Schuck: Finding good stuff amid heaps of data

Guest writer Eric Schuck holds a Ph.D. in economics from Washington State University and a professorship in economics at Linfield University. He’s twice been honored with Fulbright Fellowships to work and study abroad, once in South Africa and once in Lebanon. An officer in the Navy Reserve, he’s also served a pair of active-duty military tours in the Middle East. He makes his home in McMinnville with his wife and three children.

Sitting in the computer lab with my students, I leaned back on my stool in awe at what they were accomplishing. With unparalleled access to data and computing power, they were now executing analyses that even five years ago took the assets of a major research university.

It’s pretty amazing. It’s also deeply sobering.

While they can access information and employ techniques that historically were the exclusive province of Ph.D.s, making sense of it all is a whole different issue. Ensuring that students understand what they create sufficiently to interpret the results appropriately and responsibly takes on even greater importance.

Increasingly, teaching requires less emphasis on the “hows” of research and more on the “whats” — what matters, and what does it mean? This is where methodology comes into play.

Methodology is a tricky thing. To start, it suffers from the “Inigo Montoya” problem.

Most people use the word incorrectly. Simply put, methodology is the study of methods. That is, it is an examination of tools.

Confronted with an unparalleled ability to access and organize information, learning the strengths and weaknesses of various techniques and methods, and appraising what each can and cannot do, matters more than ever.

Students need to learn how to sort out the junk. Everyone does.

Ironically, the best sign people can do this is a paradox. Students become simultaneously more sure and less certain.

With a better appreciation of how information was created, there is greater confidence in why a specific conclusion is reached. At the same time, understanding techniques creates a healthy appreciation of the true limits of what is known.

In practice, this usually means the more we know about something, the longer the list of caveats. That’s worth remembering, and not just in a classroom setting.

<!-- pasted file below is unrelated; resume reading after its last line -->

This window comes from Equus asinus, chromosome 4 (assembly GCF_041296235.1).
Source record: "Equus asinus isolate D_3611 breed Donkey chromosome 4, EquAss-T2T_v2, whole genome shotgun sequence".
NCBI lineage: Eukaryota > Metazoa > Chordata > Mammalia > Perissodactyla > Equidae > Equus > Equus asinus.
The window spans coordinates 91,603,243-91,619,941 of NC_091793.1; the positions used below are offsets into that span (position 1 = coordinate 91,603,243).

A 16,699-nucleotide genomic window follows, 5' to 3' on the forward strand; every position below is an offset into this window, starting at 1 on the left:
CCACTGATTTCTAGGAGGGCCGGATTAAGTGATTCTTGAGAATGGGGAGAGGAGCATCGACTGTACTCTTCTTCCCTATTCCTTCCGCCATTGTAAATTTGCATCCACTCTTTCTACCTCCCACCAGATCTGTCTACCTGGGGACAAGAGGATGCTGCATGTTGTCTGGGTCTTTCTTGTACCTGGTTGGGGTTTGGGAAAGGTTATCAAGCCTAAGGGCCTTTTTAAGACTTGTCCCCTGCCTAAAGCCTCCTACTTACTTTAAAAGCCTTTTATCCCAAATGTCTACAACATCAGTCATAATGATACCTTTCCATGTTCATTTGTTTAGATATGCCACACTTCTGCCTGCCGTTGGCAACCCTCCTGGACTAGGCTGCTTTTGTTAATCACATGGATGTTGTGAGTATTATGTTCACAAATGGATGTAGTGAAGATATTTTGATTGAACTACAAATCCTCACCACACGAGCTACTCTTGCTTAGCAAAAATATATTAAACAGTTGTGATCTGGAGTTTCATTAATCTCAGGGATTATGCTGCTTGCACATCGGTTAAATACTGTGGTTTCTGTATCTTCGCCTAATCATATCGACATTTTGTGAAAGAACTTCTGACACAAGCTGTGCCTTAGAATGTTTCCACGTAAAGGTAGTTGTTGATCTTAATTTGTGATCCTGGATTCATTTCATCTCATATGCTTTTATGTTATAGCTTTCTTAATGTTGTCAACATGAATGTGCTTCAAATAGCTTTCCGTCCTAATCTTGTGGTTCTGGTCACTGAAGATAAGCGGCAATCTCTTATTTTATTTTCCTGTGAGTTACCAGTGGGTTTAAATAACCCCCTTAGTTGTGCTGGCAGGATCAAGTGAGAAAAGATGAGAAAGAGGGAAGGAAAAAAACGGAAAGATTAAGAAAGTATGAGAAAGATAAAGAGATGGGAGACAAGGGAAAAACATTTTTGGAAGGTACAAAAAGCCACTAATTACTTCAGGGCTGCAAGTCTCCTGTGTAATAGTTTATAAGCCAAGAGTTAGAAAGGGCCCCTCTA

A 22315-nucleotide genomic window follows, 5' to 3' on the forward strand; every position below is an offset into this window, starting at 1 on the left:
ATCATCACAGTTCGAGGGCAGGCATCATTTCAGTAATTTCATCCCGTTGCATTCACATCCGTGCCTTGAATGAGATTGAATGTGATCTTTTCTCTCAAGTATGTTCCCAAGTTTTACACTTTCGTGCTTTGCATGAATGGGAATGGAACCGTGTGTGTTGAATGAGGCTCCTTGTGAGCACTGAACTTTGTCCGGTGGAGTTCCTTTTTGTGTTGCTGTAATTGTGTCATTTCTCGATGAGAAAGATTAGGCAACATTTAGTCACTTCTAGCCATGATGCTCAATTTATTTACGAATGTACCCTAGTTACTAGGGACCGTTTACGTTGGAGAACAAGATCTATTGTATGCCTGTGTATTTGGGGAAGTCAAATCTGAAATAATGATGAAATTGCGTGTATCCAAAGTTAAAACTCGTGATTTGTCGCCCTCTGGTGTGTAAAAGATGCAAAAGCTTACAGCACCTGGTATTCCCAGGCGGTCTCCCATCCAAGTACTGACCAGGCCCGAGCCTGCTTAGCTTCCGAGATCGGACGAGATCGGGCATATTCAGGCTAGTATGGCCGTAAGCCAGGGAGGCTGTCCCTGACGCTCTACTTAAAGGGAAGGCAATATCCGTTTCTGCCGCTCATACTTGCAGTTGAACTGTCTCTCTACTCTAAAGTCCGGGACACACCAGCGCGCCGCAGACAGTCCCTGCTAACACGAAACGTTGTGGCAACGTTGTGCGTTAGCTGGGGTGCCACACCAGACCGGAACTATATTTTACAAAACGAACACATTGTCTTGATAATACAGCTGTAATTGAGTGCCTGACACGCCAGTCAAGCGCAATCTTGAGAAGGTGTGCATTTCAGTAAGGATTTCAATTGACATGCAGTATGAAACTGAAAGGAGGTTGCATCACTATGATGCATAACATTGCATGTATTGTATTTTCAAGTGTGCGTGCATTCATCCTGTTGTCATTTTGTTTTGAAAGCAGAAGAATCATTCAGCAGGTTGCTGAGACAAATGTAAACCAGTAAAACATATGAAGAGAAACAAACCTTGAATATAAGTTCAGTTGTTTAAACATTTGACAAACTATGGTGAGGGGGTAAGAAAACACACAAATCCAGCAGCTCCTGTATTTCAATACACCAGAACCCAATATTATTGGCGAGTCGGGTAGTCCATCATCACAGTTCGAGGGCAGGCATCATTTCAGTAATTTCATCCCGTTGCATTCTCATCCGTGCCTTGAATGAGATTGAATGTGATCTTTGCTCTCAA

When reviewing research, provisos and doubt often reflect not ignorance, but self-awareness. And that’s a good thing.

Unfortunately, these traits do not always receive the respect they are due. Too often, society treats measured statements and limited conclusions as failures.
This is where the problems start. Unable to embrace nuance, people seek certainty where there is none. And with a world of information only an internet search away, certainty is what people find, regardless of how flawed, imperfect and unreliable that certainty may be.

Worse still, absent an appreciation for methodology, people lack the critical skills necessary to conduct truly open inquiry. Instead, “doing research” devolves to conducting targeted searches aimed solely at shoring up existing biases and assumptions.

Socially, this is bad, as sketchy research skills lead to sketchy public policy outcomes. And avoiding this takes conscious effort.

Most people won’t have some nagging professor sitting on a stool in a computer lab reminding them of the limits of what they really know. However, it is still possible to achieve the same effect.

For starters, learn to vet sources. Material that cannot be cross-validated, or lacks transparency in the when, where and how it was generated, should give pause.

Quality research always — always — leaves a paper trail. Learn to look for one in others’ research and create one in your own.

Maintaining a healthy sense of skepticism represents an appropriate additional safeguard. Asking questions is important, especially when research results in singular or absolutist conclusions.

Beware research that guarantees a single, definitive answer. The world is usually more complicated than that.

Finally, accept the fact things change.

Research is a cumulative process. We add and subtract information as we go along, and that’s OK.

Unlearning something that is either no longer relevant or operative can and always will be the price of progress.


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